Review xDuoo TA-10 – Yes we can!

xduoo ta-10

Design and build Quality


Out of the box, I was surprised to see how well the xDuoo TA-10 was built. Everything fits perfectly, no gaps, no misplaced input/output holes and they neatly hide the screws onto the back panel or the lower panel.

The xDuoo TA-10 looks like one continuous piece of aluminium, nicely painted in matte black. You really have to come up close to see the tricks: the big rectangular block at the back, hiding the capacitors, is not a different part of the chassis. Yet, the blend is so tight that you won’t be able to put a piece of paper between the two parts, that’s great craftsmanship for sure.

In my opinion, the xDuoo TA-10 looks and feels outstanding, I saw pictures where the amp was black/violet-tinted, but in real life it’s just pure black all over. The matte finish of the paint magnifies the soft touch of the anodized aluminum, compared to classic brushed aluminum, it really makes a difference.

It’s a small amp, almost half the size of what I expected when I received the box. Sure, xDuoo says its footprint is the same as an A5 paper, but knowing and seeing are two completely different things. The xDuoo TA-10 is 14.8cm wide, 21cm long and 10cm tall, feet included, so you should not have any issue to find a place for it, on you desktop.


On top of the xDuoo TA-10, you have the vacuum tube port. Working as a preamplifier, this 12AU7 tube is surrounded by four vent-holes and, if you want, can be protected by a small magnetic arch. I don’t know if it’s really effective, but I find it pretty cool and above all, non intrusive. I owned a few sets of Primaluna amplifiers back in the day and the tubes were covered by a massive metal cover – safety should not mean it has to be ugly.

On the front panel from left to right you get:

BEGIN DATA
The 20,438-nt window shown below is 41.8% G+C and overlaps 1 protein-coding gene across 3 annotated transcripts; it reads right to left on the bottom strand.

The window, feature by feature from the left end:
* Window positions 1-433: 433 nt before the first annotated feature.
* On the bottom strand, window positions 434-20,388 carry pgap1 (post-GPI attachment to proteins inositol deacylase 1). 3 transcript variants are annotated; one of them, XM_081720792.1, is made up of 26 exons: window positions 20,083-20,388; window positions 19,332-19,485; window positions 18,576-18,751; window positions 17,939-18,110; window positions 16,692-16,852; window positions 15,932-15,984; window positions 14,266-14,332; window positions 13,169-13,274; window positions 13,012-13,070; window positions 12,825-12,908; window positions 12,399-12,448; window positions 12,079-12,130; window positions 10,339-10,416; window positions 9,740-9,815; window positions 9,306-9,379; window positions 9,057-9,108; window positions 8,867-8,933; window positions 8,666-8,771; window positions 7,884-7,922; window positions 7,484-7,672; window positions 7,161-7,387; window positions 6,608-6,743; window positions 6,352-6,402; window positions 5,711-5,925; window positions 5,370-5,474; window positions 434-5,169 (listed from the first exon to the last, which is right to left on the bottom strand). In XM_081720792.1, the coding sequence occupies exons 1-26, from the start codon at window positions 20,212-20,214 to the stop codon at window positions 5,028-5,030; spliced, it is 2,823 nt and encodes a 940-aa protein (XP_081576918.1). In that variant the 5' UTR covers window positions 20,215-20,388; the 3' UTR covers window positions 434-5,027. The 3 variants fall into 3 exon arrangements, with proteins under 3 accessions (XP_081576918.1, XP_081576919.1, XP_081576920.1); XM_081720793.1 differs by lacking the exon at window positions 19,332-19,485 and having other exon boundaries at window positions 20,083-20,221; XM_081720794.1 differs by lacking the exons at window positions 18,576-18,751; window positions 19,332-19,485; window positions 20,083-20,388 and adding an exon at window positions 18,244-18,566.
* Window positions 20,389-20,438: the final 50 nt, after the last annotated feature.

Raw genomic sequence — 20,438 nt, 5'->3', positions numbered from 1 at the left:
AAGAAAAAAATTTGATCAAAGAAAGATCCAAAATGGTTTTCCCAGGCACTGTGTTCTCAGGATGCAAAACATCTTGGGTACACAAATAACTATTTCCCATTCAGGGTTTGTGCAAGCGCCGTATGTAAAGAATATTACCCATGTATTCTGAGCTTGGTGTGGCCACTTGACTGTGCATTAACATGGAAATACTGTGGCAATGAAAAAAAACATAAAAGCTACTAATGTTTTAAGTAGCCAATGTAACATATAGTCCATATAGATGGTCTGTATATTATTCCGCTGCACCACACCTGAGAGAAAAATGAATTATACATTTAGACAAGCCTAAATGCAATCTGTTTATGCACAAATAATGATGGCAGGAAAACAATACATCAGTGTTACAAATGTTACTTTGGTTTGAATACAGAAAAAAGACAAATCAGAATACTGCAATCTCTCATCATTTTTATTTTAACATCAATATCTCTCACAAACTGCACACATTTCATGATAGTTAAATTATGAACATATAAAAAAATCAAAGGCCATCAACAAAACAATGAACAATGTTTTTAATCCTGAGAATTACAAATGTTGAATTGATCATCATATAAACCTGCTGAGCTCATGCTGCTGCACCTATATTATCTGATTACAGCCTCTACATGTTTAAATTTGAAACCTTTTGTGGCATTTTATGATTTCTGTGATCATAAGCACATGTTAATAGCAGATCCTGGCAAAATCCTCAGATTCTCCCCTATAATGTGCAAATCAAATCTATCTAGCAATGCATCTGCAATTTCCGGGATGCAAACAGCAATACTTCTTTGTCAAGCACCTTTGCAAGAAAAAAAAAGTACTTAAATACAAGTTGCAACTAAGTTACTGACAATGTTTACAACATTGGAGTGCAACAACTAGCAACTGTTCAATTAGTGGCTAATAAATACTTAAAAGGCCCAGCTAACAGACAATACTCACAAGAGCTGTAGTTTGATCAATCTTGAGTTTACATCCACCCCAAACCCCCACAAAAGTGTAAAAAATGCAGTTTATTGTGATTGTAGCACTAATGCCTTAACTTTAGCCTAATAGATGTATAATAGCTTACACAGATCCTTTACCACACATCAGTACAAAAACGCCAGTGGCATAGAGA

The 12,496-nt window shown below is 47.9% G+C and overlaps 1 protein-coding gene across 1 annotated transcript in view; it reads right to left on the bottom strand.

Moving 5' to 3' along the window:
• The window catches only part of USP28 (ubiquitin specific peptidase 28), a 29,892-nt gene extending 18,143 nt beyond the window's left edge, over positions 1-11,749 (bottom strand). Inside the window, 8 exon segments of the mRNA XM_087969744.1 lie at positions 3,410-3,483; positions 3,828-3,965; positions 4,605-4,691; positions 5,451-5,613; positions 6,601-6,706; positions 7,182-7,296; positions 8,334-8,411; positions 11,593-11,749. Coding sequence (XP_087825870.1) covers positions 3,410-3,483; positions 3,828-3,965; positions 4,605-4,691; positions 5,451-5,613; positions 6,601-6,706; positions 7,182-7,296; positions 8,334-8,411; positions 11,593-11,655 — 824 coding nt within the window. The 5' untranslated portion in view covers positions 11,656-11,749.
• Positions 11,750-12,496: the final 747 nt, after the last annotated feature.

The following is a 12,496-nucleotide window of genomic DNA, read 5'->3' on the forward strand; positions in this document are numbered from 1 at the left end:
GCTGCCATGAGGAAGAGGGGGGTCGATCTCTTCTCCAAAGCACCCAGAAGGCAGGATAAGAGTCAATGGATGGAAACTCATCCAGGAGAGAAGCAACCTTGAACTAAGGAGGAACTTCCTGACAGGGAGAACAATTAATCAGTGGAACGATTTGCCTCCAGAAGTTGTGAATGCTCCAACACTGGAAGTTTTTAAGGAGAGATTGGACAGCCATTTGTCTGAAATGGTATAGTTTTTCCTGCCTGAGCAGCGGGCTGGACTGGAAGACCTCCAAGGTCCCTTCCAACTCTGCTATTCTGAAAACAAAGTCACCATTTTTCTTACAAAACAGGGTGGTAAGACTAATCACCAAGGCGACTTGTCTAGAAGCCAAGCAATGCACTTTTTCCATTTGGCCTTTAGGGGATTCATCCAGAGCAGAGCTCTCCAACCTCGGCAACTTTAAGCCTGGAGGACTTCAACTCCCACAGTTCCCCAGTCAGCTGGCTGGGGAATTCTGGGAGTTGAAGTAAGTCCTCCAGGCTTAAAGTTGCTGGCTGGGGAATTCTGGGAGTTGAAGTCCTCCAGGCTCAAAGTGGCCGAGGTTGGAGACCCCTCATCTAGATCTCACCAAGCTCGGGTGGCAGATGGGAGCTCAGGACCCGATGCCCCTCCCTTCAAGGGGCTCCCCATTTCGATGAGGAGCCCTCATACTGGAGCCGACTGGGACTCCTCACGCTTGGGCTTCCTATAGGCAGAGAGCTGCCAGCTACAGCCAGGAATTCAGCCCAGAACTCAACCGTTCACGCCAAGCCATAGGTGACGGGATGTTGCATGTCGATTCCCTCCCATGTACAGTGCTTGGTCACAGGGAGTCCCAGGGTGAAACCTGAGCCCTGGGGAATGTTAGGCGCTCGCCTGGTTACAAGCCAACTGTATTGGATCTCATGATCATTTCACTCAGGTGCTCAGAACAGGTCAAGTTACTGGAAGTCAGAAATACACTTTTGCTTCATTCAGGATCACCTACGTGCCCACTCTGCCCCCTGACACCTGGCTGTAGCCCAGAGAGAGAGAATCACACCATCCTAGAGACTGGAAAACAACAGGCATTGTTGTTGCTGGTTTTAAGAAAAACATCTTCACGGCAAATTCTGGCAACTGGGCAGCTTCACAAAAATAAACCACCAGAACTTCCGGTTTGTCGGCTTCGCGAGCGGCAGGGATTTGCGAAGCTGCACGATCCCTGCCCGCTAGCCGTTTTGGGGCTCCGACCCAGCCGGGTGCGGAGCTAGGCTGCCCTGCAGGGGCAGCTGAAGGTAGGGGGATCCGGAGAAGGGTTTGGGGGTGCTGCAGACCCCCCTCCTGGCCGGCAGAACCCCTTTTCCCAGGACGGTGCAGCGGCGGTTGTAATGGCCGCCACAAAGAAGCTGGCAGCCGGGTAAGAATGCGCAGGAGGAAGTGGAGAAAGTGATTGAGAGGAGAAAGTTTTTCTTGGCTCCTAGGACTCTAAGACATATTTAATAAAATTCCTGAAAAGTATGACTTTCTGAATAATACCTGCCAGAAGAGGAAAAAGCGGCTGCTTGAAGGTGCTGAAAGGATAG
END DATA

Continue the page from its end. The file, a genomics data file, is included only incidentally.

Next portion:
• a 4-pin XLR balanced headphone output
  • a 6.35mm TRS headphone output
  • a clickable scroll-wheel
  • 7 LED and a double-digit LCD-Screen

Those outputs clearly scream : “Use me with big cans”. The 4-Pin XLR is good news for me, as I still own a set of Audeze and Sennheiser cables for my headphones. If you were looking for 2.5mm or 4.4mm jack, you’re good to buy some adaptors, unless you want to stick to the 6.35mm jack.

To change the input, all you have to do is click the all-purpose wheel. The corresponding LED will be lit accordingly, simple as that.

On the back panel, from left to right you have :

  • a Type-A USB Port, the only digital input available
  • a coaxial/optical SPDIF output
  • a RCA line out
  • two RCA line line-in, to bypass the DAC

The xDuoo TA-10 only got one digital input, the USB Type-A port. I would have prefer a type-C but maybe desktop amp will stick ad-vitam eternam to Type-A port ? Who knows… The SPDIF output is a combo Coaxial/mini-Toslink port, clever as this gives you twice the choice with only one port.

Last but not least, the analog I/O was not forgotten. You have an RCA input, to connect a source of your choice, be it a DAC, a CD Player, or a DAP. The line-out also is a double cinch port instead of a jack, so you can connect it to the amp of your choice.


Inside the box

The xDuoo TA-10 bundle is very simplistic:

  • 1x USB Type-A Cable
  • 1x Power cord
  • some papers and a CD driver

And that’s it…

Long gone are the days where amps were literally overflowing with accessories, today if there is a USB cable, that’s already something. Also, remember to specify in which country you intend to use this amp, I ended up with a UK power plug. This doesn’t cost much, unless you’re into audiophile power plugs, but it’s always unpleasant to discover you don’t have the right plug straight of the box.
The review continues on Page Three, after the click HERE or by using the jump below.

3.8/5 - (15 votes)

A nerdy guy with a passion for audio and gadgets, he likes to combine his DAC and his swiss knife. Even after more than 10 years of experience, Nanotechnos still collects all gear he gets, even his first MPMAN MP3 player. He likes spreadsheets, technical specs and all this amazing(ly boring) numbers. But most of all, he loves music: electro, classical, dubstep, Debussy : the daily playlist.


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